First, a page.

I took my first cruise in 2002 and have been hooked ever since. I am by no means a cruise expert, but I do love this popular vacation option. (see my post Save Money-Take a Cruise?) If done properly, cruising is not only a lot of fun, but can be a great budget travel option as well. Unfortunately, the cruise lines seem hell bent on taking some of the magic out of cruising.
Disney Cruise Line is probably to blame. I love Disney and they have done a great job of defining their cruise niche. I always thought Disney was a welcome addition to the cruise universe as I believed it would be a magnet for families, thereby reducing the number of children on other mainstream cruise lines. I have no problem with children in general, I actually like them in small groups. But I don’t have any and frankly the last thing I want on a relaxing trip is to be annoyed by the braying of hundreds of children dashing around and doing cannonballs in the pool.
Some of the cruise lines understand this and have sought to cater to individuals who don’t want to be trapped on a floating preschool for a week. While they do offer children’s activities, it is not their main focus. Most notable in this ever shrinking category are Celebrity, Holland America and Princess Cruises. The other main lines, Royal Caribbean (which owns Celebrity), Norwegian and Carnival seem to be headed in the extreme opposite direction.
These lines have always catered to families, which is fine. I cruised with Norwegian (NCL) in 2002 and Royal Caribbean (RCCL) in 2004 and both were amazing trips. There of course were a lot of families on board, but the focus of the ship was not to cater to children and so their presence was not annoying. Some recent events though seem to be changing the focus of these cruise lines completely.
Disney is successful because it is Disney. Its movies and characters are world renowned icons. Wanting to capitalize on the success of these character cruises, RCCL recently entered into an agreement with DreamWorks Animation to bring Shrek and other animated characters on board and NCL has an agreement with Nickelodeon to offer the same experience. (What happens if Sponge Bob falls in the pool?) Additionally, on their new ships you find everything from vast water parks to multistory video game experiences. Combined, I do not get an image of quiet relaxation. Rather, I imagine these new ships to be veritable floating amusement parks. That’s fine if that is what you truly want in a vacation, but for me, and millions like me, it is strong incentive to avoid these ships at all costs.
I understand why the cruise lines are doing this, they want to increase the numbers of families on board and make more money. That’s fine, no problem with capitalism. However, that is not their audience, as much as they would like it to be. According to the Florida-Caribbean Cruise Association (FCCA), the average cruiser is over the age of 50, travels as a couple and takes multiple cruises. Shrek does not appeal to this demographic! Giant, kid infested water parks is not enticing for people who want to get away from it all. Hell, I’d need a trip to just get away from the ship.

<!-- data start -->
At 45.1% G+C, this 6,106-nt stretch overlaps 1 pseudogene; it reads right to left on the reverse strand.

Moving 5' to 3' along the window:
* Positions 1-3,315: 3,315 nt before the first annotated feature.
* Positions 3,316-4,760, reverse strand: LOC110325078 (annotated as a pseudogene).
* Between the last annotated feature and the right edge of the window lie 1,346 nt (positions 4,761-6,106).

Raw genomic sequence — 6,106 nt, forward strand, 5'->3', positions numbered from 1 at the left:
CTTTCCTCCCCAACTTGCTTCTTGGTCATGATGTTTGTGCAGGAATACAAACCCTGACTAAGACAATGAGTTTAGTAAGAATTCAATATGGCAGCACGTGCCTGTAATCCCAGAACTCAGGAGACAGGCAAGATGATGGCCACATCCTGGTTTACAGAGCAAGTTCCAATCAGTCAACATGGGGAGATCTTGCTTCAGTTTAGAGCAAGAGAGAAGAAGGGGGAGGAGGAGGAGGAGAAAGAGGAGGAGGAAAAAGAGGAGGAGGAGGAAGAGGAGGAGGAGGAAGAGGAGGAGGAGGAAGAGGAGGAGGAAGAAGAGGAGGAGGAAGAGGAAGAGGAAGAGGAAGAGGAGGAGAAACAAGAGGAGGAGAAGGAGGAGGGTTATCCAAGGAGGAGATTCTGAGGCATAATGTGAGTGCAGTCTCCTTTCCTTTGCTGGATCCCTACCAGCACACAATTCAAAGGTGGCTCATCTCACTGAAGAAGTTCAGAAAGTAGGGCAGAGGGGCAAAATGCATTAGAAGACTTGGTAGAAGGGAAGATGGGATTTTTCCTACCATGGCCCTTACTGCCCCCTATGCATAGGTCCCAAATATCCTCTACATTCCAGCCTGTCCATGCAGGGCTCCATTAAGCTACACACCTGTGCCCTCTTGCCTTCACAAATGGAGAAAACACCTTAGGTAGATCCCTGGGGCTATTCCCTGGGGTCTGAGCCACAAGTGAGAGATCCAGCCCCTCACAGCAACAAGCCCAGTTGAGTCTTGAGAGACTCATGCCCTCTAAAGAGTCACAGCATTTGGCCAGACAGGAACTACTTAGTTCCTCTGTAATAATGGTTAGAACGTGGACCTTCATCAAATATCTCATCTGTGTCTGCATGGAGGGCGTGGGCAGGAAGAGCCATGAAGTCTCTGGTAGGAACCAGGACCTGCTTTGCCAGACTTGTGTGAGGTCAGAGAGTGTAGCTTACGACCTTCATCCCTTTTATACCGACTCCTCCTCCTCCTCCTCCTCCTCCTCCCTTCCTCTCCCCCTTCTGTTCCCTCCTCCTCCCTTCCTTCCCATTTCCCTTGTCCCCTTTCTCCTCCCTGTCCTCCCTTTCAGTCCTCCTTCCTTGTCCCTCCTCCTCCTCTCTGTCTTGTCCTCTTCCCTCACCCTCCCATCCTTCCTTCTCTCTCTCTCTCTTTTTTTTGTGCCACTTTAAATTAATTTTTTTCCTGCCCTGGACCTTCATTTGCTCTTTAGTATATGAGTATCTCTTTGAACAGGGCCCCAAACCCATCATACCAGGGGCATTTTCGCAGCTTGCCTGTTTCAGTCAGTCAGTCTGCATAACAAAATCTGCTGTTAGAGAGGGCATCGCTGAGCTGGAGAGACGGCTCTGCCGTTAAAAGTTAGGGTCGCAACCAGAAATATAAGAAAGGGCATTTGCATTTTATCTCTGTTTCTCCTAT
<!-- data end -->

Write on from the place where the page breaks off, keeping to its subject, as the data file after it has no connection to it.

You may ask what set me off on this tirade. It was the introduction of the new NCL Epic, the latest megaship to be launched. I was sincerely excited about the Epic and was even anticipating a future cruise. That was until I read the feedback from the first cruisers on board this behemoth. I love megaships, I really do. I like the feeling of being in a small city at sea. I was appalled though at the images coming back from the first few days. It seems to me that it truly is more of an amusement park than a cruise ship.
Cruise vacations are events. They are not usually entered into impulsively, they are instead thought out for many months and sometimes years. People ultimately cruise for the relaxation, civility and luxury of it, something at which the cruise lines still excel. No where else will a waiter remember your name and your favorite food and drink. No where else can you nap while watching the ocean race past. No where else can you see some of the most spectacular sights of the world from the water.
That is why I implore the cruise lines, please do not sell your soul. Please do not abandon the formula that made cruising the popular activity it is today. Do what you know best, and do it to the best of your ability. I still love cruising, but I will certainly be more discerning when choosing my next cruise vacation.
What do you think? Am I overreacting or have some of the cruise lines gone too far? Also, I haven’t been on the new ships yet and I look forward to being proven wrong.